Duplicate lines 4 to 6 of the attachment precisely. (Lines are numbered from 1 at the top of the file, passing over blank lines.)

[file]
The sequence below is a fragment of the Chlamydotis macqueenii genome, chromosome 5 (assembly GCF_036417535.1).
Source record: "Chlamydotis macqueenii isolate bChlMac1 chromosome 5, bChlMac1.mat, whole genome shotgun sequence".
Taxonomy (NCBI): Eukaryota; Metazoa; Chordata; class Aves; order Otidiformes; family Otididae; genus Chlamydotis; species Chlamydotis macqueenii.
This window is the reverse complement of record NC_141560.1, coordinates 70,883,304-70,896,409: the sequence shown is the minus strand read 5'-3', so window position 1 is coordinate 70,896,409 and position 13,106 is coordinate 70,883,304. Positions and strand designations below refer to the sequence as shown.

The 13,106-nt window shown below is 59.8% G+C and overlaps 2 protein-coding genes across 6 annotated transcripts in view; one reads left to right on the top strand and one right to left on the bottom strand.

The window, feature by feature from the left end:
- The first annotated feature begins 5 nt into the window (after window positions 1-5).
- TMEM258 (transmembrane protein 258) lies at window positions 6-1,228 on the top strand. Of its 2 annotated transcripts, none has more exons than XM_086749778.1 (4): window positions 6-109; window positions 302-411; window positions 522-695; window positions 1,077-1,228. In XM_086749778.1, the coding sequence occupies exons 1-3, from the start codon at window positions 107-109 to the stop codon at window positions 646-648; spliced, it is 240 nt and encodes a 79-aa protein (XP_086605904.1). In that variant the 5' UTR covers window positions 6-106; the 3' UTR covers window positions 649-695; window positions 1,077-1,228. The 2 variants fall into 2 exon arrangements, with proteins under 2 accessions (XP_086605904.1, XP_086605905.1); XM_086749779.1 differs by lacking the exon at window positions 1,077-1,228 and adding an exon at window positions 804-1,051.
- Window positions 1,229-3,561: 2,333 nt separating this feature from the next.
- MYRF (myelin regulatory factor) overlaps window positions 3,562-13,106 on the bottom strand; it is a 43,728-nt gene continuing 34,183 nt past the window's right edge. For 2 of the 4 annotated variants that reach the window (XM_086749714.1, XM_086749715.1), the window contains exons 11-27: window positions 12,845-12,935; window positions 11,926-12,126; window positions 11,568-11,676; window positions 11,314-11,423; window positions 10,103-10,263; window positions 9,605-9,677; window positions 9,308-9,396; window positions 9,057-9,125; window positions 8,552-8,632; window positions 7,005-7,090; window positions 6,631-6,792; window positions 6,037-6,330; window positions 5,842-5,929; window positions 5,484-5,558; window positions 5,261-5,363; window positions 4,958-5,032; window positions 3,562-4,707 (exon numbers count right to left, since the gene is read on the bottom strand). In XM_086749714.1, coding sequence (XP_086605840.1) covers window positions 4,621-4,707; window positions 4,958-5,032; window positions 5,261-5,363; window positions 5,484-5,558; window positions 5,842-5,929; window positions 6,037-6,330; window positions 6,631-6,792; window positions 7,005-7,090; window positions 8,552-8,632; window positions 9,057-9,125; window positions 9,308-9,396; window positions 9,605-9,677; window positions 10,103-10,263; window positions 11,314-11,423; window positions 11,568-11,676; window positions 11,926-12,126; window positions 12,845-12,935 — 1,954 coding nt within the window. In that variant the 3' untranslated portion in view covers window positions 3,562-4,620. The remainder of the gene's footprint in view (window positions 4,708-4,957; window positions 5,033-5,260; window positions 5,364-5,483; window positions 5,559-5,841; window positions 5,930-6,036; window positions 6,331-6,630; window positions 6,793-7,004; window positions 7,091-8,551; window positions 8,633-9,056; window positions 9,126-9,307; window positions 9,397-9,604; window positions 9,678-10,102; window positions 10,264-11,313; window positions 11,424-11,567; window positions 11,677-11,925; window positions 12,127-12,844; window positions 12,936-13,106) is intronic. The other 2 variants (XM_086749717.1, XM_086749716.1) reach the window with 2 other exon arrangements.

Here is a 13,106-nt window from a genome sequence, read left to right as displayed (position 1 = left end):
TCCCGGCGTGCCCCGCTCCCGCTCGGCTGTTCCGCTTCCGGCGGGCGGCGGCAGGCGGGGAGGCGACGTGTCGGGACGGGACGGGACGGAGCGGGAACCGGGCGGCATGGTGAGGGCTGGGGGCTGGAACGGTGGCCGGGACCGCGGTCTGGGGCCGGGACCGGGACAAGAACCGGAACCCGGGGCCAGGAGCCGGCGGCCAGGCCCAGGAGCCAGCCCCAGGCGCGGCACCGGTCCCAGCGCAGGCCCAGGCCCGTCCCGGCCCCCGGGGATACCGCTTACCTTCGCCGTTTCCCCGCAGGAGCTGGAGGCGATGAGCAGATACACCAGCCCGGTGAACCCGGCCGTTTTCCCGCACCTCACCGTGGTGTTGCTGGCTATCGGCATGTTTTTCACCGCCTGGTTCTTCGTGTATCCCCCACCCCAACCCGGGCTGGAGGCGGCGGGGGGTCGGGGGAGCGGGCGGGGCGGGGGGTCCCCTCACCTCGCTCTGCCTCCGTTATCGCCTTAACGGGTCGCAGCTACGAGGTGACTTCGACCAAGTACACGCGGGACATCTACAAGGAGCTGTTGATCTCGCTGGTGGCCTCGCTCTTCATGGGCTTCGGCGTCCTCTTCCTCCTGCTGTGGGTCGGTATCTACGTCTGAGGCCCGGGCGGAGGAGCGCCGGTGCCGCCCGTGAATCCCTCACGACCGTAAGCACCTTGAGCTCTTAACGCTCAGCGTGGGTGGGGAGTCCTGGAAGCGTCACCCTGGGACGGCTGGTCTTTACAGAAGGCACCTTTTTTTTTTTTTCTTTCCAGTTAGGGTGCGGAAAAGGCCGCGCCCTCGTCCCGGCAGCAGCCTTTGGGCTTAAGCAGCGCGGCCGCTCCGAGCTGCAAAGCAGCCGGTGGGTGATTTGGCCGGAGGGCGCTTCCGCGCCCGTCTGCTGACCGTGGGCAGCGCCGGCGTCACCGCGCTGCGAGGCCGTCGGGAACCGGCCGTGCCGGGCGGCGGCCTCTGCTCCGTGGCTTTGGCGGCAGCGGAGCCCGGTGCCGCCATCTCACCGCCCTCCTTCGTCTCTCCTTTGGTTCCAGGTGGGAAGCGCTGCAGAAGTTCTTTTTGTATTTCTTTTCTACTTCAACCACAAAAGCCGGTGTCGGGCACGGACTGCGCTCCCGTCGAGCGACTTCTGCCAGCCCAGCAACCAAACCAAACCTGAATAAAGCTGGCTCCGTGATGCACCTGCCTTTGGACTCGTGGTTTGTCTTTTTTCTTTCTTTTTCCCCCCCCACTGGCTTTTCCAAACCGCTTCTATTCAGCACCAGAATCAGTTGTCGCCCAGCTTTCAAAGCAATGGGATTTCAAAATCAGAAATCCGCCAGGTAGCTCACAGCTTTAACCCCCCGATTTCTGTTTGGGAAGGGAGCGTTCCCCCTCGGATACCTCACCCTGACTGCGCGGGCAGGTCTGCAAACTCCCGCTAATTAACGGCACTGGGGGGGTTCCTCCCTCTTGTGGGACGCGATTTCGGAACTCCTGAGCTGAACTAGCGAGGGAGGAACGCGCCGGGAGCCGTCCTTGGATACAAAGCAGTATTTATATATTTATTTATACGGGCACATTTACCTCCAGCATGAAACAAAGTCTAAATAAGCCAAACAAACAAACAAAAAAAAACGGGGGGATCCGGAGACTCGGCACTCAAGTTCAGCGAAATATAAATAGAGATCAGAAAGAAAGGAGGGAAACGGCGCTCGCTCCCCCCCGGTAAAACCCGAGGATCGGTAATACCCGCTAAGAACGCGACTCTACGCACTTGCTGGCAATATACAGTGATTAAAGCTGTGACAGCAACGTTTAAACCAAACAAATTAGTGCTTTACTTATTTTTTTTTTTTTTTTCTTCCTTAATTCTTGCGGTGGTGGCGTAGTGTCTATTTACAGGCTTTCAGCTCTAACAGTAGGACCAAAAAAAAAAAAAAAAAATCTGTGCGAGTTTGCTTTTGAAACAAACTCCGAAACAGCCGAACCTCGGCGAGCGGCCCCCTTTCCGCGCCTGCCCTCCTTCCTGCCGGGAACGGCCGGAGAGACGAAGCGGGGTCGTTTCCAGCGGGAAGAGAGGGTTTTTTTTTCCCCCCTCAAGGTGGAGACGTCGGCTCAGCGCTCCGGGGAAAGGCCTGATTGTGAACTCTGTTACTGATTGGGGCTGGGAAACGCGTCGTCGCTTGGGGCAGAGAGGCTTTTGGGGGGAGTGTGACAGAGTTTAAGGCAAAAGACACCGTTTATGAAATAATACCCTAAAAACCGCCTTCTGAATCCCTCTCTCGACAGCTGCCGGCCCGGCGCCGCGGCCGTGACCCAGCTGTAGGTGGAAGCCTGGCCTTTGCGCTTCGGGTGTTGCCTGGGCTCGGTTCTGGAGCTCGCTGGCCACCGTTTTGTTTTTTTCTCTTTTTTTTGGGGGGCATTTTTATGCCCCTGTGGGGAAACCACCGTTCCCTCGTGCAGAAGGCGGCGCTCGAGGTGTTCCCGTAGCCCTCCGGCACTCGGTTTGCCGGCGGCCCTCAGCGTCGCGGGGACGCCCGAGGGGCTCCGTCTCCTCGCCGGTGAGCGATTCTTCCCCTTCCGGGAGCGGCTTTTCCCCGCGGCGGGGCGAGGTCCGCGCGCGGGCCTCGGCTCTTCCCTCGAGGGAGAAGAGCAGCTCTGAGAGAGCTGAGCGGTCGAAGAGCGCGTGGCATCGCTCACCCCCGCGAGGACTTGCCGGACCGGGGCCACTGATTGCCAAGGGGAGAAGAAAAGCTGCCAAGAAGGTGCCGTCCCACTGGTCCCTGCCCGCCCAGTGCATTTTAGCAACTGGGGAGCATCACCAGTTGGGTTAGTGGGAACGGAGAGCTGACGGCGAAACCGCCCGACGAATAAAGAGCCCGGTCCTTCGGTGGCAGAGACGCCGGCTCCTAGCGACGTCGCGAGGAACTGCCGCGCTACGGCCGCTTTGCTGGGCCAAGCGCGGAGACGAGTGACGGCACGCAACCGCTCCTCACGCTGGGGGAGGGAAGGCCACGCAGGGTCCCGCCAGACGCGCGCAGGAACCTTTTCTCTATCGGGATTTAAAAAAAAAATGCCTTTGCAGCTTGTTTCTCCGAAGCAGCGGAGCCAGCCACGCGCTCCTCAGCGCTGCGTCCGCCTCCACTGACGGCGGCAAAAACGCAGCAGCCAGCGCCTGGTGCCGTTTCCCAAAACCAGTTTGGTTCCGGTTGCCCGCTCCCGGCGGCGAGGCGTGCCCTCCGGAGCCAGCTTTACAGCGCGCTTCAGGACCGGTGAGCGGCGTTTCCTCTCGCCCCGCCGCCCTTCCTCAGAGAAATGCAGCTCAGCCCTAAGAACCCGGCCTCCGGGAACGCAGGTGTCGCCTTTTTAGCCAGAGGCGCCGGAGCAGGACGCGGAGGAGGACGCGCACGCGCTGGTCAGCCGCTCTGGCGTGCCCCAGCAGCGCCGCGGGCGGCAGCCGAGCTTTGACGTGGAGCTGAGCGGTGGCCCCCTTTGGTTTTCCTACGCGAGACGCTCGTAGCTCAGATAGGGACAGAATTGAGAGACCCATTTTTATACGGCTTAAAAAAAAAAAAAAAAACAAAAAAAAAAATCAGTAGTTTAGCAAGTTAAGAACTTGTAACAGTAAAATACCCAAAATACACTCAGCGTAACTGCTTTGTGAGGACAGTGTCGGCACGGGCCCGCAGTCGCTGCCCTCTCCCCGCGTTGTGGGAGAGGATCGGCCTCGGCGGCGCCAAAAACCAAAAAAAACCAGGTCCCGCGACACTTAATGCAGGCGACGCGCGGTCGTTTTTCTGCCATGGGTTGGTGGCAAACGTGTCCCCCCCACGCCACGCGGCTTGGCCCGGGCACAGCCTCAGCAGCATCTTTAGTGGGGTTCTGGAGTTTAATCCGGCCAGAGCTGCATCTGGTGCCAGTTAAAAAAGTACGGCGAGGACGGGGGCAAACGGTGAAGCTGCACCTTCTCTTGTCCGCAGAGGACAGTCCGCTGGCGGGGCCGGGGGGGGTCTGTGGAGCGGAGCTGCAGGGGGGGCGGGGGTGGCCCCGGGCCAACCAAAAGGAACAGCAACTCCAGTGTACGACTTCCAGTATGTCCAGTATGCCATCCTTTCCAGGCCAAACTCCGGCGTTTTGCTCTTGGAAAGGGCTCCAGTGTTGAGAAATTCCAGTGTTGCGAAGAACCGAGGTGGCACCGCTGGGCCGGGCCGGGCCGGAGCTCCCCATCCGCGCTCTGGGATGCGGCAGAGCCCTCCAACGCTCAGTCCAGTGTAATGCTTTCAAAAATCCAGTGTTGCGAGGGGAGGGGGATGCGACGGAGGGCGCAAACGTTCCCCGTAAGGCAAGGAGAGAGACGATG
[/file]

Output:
This window is the reverse complement of record NC_141560.1, coordinates 70,883,304-70,896,409: the sequence shown is the minus strand read 5'-3', so window position 1 is coordinate 70,896,409 and position 13,106 is coordinate 70,883,304. Positions and strand designations below refer to the sequence as shown.

The 13,106-nt window shown below is 59.8% G+C and overlaps 2 protein-coding genes across 6 annotated transcripts in view; one reads left to right on the top strand and one right to left on the bottom strand.

The window, feature by feature from the left end: